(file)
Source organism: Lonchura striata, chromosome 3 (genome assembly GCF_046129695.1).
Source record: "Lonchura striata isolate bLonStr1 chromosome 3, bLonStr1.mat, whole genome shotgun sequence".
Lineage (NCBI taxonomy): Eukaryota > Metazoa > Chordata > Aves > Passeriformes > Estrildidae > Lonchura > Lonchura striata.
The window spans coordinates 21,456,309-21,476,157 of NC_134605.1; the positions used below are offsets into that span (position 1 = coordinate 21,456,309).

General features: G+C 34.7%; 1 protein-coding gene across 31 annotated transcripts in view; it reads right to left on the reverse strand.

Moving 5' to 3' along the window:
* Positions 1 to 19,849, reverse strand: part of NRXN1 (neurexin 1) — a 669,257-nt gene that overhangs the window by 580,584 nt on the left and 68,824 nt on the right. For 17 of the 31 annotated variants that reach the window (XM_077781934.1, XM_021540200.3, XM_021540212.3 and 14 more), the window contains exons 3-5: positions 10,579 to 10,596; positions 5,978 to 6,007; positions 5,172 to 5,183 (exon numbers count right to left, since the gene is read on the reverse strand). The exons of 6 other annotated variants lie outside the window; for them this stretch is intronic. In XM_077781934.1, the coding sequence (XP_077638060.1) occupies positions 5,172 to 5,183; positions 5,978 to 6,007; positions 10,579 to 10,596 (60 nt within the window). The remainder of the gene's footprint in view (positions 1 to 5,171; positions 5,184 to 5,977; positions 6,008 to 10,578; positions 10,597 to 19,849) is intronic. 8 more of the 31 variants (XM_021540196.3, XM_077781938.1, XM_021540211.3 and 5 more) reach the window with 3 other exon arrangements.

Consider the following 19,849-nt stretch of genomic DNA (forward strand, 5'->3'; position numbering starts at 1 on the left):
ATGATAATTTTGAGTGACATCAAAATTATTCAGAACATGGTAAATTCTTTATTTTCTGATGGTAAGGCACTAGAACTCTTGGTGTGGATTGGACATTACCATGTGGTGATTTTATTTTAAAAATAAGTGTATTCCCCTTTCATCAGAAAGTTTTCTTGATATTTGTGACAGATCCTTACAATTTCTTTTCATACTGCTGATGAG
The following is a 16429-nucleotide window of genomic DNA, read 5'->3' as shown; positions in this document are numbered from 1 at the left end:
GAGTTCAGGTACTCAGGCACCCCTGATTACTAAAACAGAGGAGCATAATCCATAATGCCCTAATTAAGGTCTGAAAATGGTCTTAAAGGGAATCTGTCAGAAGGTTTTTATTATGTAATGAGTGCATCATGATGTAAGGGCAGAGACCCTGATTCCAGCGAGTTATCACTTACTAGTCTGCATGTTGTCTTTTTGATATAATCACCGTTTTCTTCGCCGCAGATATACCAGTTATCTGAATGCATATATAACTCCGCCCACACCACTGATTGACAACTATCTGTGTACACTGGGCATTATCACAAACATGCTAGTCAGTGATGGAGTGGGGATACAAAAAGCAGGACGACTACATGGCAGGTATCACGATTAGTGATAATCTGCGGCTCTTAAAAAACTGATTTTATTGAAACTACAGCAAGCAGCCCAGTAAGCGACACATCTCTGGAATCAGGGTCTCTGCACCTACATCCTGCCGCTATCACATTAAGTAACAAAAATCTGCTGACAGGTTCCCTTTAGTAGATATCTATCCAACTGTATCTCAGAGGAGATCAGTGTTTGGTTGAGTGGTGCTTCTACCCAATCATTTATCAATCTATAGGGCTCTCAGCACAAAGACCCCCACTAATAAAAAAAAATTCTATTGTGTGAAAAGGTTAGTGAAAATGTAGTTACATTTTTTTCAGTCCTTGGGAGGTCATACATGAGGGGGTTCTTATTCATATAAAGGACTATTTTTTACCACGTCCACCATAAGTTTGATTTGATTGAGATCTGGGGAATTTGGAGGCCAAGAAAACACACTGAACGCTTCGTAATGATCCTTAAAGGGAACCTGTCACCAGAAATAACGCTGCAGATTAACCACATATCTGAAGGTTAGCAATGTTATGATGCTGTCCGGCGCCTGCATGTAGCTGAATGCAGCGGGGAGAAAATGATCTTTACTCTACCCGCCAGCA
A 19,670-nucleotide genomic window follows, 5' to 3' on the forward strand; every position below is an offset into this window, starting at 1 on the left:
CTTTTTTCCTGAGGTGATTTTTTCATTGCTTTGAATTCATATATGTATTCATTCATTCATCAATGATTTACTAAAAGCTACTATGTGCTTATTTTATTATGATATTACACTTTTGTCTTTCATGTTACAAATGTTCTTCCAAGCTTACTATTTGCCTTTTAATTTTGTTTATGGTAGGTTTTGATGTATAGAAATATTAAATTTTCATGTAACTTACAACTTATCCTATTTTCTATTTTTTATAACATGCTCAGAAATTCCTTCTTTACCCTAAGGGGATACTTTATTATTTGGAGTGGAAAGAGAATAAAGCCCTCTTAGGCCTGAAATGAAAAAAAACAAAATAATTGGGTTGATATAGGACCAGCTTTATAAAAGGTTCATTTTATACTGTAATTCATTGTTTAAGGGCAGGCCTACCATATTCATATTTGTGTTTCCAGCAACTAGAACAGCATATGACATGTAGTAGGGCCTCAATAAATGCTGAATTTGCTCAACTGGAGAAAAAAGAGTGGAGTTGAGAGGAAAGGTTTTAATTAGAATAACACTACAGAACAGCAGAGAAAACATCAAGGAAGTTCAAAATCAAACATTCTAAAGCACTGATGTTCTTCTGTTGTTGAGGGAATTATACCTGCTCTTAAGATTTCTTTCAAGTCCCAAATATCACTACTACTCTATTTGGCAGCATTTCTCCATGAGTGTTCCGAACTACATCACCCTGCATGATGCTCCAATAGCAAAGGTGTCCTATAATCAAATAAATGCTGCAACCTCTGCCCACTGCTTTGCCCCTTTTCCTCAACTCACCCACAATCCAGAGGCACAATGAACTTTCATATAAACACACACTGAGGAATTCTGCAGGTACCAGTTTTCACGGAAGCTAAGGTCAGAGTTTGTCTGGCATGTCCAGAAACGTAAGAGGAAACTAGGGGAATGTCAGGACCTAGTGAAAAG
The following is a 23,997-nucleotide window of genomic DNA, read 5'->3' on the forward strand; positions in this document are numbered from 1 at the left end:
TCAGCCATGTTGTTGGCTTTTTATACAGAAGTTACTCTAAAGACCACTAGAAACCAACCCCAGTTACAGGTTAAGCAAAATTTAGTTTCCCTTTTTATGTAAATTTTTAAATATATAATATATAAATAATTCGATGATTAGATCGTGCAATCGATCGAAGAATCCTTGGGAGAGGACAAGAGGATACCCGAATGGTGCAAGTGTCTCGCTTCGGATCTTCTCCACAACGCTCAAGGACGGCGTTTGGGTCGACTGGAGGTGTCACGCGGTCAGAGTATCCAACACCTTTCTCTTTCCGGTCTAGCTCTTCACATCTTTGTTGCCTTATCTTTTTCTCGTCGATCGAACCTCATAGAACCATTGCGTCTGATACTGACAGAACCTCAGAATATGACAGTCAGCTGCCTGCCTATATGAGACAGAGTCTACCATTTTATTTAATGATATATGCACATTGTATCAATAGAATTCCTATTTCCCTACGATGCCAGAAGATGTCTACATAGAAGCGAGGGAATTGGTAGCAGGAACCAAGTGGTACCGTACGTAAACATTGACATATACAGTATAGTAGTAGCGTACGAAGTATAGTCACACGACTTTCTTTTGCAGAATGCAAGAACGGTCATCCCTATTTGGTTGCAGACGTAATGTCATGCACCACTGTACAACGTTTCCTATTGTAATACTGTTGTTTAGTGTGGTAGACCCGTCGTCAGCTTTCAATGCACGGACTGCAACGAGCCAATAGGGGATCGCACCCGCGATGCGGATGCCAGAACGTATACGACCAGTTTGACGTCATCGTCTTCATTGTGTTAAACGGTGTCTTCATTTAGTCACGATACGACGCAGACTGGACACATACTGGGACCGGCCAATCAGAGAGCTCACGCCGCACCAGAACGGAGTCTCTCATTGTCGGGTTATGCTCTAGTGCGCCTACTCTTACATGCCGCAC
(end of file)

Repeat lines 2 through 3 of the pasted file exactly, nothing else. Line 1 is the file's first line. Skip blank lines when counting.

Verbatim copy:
Source record: "Lonchura striata isolate bLonStr1 chromosome 3, bLonStr1.mat, whole genome shotgun sequence".
Lineage (NCBI taxonomy): Eukaryota > Metazoa > Chordata > Aves > Passeriformes > Estrildidae > Lonchura > Lonchura striata.